03/01/2006 1:00 PM ET
Chick ready to stick with Reds
Young righty eager to settle in, fine tune and move up
By Kevin T. Czerwinski / MLB.com
SARASOTA, Fla. -- Travis Chick's baby face and pleasant, open personality present a fresh, innocent image. He's only 21 and has the potential to emerge as a heartthrob someday in Cincinnati.
That's why it's so difficult to think of the Texas native as grizzled, worldly wise, or even savvy. But, as he forges ahead in his first Spring Training with the Reds, Chick certainly has seen his share of the world. Cincinnati marks the third franchise for which the highly touted right-hander has donned a uniform, and he's hoping it will be the last.
The Reds acquired Chick last summer in a July deal with that saw Joe Randa head west. The trade came less than a year after the Padres had picked him up from Florida in exchange for Ismael Valdez. So, when it comes to buying real estate or settling down in a certain town, Chick might not be the best person to consult. He's hoping now, though, that the only traveling he'll be doing is from Chattanooga to Louisville, ultimately ending his journey in the Queen City.
"You tell me," Chick laughed when asked if he could finally unpack his bags. "I'm trying. I made it a week shy of a year with San Diego. I guess it all depends on how well I do and who else wants me. It's a tough thing to go through. Everyone would like to stay with one team his whole career. That's not the way it falls sometimes. It's weird being so young and getting traded twice.
"You know the first time I got traded it was a big shock. I didn't even know I could be traded. But this time, when they told me I had to go talk to the manager, it hit me. It was a reality check."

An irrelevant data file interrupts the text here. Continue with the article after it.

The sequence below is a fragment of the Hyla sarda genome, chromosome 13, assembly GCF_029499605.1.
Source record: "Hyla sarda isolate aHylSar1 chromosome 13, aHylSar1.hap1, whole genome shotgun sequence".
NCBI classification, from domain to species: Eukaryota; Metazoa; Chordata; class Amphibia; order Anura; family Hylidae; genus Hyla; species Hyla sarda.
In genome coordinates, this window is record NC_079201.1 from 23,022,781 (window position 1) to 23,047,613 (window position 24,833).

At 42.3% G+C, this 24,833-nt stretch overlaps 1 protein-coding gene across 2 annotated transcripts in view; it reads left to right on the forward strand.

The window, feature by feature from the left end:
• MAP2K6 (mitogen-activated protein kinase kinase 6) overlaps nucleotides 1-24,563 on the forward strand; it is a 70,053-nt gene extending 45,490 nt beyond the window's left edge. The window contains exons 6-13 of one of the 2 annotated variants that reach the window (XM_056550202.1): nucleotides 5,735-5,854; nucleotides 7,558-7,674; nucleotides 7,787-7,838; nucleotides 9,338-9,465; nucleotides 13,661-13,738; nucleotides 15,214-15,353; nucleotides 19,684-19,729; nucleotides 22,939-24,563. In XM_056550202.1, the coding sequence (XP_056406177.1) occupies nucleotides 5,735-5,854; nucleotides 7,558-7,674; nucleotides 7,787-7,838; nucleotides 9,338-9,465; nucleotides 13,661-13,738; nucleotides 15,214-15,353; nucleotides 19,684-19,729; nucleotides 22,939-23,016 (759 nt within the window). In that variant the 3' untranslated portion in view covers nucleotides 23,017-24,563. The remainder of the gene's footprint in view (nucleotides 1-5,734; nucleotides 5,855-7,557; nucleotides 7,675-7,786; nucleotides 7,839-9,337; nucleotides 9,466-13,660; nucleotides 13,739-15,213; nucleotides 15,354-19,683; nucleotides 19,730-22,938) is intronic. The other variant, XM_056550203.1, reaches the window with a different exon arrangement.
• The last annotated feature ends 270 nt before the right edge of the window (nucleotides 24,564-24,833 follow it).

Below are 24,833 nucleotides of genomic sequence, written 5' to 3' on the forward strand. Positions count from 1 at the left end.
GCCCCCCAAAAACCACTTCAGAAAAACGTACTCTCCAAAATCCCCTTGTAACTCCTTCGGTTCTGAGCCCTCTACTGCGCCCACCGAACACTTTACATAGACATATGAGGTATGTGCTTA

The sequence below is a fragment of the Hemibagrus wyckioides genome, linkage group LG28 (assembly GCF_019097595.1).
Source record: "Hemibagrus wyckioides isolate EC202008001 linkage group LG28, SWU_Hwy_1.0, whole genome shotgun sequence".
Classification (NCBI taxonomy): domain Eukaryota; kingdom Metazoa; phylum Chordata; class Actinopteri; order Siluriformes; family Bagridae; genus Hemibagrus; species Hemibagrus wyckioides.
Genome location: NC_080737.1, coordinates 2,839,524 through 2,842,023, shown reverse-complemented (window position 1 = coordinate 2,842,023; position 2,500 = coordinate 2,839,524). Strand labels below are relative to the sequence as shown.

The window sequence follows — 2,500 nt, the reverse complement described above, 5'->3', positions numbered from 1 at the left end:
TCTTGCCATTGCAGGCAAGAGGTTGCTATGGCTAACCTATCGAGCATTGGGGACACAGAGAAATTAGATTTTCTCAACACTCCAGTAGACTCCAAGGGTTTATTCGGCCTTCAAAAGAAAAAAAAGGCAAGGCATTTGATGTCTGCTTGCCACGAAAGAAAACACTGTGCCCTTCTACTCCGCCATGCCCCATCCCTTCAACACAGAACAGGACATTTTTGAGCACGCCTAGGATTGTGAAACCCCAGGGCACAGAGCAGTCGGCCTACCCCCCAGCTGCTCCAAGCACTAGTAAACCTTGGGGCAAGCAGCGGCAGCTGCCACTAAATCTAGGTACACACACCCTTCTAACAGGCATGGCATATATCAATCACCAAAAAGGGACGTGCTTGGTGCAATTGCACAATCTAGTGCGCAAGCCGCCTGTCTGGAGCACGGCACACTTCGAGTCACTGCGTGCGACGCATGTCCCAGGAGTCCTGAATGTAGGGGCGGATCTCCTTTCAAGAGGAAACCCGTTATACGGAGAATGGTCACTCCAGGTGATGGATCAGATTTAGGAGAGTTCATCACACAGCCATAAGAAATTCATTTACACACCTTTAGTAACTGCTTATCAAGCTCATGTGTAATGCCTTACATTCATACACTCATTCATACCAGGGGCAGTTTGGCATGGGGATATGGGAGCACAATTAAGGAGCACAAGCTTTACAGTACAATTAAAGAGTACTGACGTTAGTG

The reality for the Reds, though, is that they may have found a gem in Chick, who was originally drafted in the 14th round (2002) by the Marlins. Despite his age, Chick has 87 career games on his resume and spent the entire 2005 season in Double-A, splitting time between Mobile and Chattanooga in the Southern League.
While Chick struggled at times with his stuff last year -- he was 4-11 with a 4.79 ERA in 27 starts -- he began to settle in once he arrived in Chattanooga. He went 2-2 with a 4.86 ERA in eight starts for the Lookouts, then headed for Instructional League, where the Reds hope the work he did will help him regain the measure of consistency that helped him to an 11-4 mark in 2004. He won't use the nomadic existence he has endured in recent years as a crutch for his performance, though.
"It's not his fault that he's moved around," said Grant Griesser, Cincinnati's assistant director of player development. "He's still a big-time prospect at a young age. He's a quick learner and he works hard. He's young and he's already competing at a fairly high level. We have high hopes for him. At 21 to be at Double-A, that's pretty impressive.
"I can't speak for him, but I'm sure it was difficult moving around like that. You have different sets of pitching coaches, new teammates, new organizations and new policies. There's no continuity. When you bounce around like that it's a challenge, but he's come through with a great attitude."
It helps that Chick has a solid, low-90's fastball that drops through the strike zone. His breaking ball has some downward bite on it, as well. While his changeup can use some work, Chick is aggressive on the mound and doesn't like to waste many pitches.
Chick, who grew up idolizing Nolan Ryan and Roger Clemens (he is from Texas after all), says he just wants to fine tune everything this spring, from his delivery to his repertoire. He's likely headed back to Chattanooga, at least to start the year, but Griesser didn't rule out the possibility of his moving along quickly. Chick got started on Tuesday, throwing to live batters, and was pleased with the result.
"Last year, in my first camp with the Padres, the first time I pitched was against the Mariners and I was so nervous," Chick said on Wednesday. "I think I threw my first strike on the seventh pitch. But yesterday, in my first game, I felt like I belonged. The comfort level is different.
"I still just want to sit back, watch and learn. I don't want to go out and make a spectacle of myself. Remember, other than Homer [Bailey] I'm still the youngest guy here."
And it shows, even if there is more to him than his appearance.